People in Hong Kong on Thursday made preparations to hold an annual candlelight vigil commemorating the 1989 crackdown by the Chinese military in Tiananmen Square from home, a workaround in face of a ban on the usual public gathering amid the coronavirus outbreak.
The police presence around Beijing’s Tiananmen Square, a popular tourist attraction in the center of the city, appeared to have been higher than normal on Thursday. Barricades had also been erected around the Hong Kong park where the vigil is normally held.
For three decades, people have gathered in the Hong Kong’s Victoria Park to mark the June 4 anniversary. The event usually draws tens of thousands of people.
But police have said the event poses a public health risk. Hong Kong recently reported its first locally transmitted cases of coronavirus in weeks. Gatherings of more than eight people are currently banned due to the outbreak.
Candles burn throughout the city
Organizers instead called on residents to light candles across the city at 8:00 P.M. local time (12:00 GMT) and to then observe a minute of silence.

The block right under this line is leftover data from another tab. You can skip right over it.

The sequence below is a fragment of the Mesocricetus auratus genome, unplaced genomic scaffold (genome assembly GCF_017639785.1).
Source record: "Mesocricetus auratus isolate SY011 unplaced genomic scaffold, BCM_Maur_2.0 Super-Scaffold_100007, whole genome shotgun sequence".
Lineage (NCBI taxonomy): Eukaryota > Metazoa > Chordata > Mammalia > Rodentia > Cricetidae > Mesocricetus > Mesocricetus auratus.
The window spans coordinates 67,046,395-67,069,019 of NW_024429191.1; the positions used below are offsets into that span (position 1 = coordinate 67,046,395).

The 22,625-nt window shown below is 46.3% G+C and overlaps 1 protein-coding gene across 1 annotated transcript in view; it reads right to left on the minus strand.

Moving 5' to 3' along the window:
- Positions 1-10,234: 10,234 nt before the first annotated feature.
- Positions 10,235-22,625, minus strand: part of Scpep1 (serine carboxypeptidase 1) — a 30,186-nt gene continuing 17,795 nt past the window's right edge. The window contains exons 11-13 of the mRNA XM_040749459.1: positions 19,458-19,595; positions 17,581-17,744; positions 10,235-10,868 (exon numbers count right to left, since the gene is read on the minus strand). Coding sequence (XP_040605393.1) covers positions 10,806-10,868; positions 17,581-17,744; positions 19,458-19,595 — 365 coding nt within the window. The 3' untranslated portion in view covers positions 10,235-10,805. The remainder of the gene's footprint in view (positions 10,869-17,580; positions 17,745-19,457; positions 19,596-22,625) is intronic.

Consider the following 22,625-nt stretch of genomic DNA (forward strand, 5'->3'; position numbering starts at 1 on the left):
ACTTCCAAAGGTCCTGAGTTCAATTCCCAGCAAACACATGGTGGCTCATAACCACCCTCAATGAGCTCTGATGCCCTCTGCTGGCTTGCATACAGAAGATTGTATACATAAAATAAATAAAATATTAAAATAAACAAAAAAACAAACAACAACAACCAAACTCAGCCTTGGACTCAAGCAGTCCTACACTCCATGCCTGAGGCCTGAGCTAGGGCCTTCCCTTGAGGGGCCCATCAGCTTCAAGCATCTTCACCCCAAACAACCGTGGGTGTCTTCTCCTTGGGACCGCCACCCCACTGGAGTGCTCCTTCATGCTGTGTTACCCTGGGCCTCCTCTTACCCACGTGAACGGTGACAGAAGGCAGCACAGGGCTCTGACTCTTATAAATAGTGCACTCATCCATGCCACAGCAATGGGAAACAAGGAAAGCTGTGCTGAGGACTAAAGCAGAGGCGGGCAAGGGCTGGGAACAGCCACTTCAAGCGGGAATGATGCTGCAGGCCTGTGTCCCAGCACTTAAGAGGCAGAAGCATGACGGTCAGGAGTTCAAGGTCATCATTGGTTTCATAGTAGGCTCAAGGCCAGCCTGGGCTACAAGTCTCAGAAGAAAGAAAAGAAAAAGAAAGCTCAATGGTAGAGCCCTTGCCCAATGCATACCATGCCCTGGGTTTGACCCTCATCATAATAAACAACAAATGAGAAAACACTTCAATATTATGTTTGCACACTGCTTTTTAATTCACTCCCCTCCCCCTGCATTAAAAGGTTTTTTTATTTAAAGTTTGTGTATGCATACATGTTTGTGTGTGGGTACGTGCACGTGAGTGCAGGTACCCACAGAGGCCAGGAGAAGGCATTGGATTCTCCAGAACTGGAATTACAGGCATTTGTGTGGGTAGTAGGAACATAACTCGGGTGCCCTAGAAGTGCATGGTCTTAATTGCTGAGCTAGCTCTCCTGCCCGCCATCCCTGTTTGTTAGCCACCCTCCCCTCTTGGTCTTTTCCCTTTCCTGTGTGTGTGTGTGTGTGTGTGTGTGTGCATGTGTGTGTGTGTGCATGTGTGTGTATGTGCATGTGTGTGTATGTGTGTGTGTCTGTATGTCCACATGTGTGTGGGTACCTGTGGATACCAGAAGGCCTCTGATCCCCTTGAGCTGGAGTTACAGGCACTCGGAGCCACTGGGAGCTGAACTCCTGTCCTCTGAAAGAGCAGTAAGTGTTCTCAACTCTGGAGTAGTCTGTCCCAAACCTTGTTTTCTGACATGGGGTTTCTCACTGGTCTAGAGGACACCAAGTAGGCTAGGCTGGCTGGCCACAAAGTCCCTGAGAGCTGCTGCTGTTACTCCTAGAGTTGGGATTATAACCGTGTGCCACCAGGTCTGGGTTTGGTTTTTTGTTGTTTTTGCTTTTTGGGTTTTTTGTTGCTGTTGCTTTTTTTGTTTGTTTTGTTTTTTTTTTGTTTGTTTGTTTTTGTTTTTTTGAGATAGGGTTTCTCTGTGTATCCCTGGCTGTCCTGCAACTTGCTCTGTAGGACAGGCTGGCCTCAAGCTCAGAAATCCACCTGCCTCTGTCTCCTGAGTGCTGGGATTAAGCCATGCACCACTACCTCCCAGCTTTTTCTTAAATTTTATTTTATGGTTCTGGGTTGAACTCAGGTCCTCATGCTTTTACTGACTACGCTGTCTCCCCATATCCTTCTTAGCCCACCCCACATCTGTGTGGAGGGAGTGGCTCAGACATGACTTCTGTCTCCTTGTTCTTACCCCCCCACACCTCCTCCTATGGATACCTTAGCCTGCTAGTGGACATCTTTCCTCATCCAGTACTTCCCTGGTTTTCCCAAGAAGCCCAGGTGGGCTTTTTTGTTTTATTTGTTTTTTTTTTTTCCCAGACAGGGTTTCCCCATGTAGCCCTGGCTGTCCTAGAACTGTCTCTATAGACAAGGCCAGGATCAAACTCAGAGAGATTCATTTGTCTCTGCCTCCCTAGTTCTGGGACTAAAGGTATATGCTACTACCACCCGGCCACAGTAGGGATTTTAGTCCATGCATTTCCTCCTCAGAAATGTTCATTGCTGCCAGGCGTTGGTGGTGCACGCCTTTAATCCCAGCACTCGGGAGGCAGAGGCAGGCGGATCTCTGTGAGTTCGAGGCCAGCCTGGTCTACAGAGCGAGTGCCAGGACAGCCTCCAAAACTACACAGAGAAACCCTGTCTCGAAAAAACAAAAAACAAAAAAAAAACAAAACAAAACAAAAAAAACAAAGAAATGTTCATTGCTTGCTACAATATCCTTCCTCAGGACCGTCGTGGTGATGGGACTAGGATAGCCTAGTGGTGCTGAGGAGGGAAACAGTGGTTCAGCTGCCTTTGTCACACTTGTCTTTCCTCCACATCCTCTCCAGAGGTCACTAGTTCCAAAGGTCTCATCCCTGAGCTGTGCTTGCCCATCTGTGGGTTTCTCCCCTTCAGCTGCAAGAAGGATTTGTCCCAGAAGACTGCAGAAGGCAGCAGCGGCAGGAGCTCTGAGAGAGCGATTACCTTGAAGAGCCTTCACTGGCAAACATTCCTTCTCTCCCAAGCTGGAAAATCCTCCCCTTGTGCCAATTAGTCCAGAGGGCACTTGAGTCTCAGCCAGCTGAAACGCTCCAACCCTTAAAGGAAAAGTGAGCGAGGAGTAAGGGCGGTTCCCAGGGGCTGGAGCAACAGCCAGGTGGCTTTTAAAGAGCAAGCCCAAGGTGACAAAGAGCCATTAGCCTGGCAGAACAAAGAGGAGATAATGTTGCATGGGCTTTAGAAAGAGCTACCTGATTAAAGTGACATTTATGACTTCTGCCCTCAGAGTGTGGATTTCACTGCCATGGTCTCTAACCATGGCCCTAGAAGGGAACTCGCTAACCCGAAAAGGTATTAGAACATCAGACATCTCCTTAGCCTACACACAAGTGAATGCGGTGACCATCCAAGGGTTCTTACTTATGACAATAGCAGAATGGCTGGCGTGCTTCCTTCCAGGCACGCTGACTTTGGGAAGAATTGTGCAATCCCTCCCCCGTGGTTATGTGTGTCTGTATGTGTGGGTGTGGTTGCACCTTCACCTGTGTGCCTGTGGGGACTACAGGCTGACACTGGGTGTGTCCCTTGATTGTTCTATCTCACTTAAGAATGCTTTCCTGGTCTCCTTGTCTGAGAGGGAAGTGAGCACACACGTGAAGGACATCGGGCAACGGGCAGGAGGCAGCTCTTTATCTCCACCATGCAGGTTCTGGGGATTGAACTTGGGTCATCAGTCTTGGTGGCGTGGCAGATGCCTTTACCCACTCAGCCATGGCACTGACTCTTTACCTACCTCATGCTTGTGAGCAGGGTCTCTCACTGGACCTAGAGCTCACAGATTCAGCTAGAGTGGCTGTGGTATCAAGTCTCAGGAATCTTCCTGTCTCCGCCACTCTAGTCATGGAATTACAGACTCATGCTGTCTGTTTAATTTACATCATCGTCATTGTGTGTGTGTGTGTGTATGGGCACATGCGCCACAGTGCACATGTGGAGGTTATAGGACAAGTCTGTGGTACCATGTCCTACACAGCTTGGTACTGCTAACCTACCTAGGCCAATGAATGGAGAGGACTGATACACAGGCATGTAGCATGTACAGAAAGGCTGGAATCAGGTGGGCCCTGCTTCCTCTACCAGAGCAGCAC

People were also encouraged to use the hashtag #6431truth, in reference to the 31st anniversary and the date.
Despite the ban, some said they were still planning to gather in Victoria Park. Volunteers handed out white candles to people during their morning commute.
This year’s anniversary comes amid tensions in the semi-autonomous city after China made moves last month to impose national security legislation that critics fear will curtail the policy of “one country-two systems” that allows Hong Kong to self-govern.
The city’s legislative council also voted on Thursday on a controversial bill that would make it a crime to disrespect China’s national anthem.
EU calls for right to gather
The Tiananmen Square crackdown is not officially recognized in mainland China, where the topic is considered taboo and discussion around it is heavily censored.
On Wednesday, the EU called on China to allow people in Hong Kong and Macau, another semi-autonomous city, to observe the crackdown, calling it “a signal that key freedoms continue to be protected.”
China has never provided a complete death toll for the 1989 crackdown on the student-led demonstration. Officials have said it was around 300, mostly soldiers. But rights groups and people present have said fatalities could have been in the thousands.
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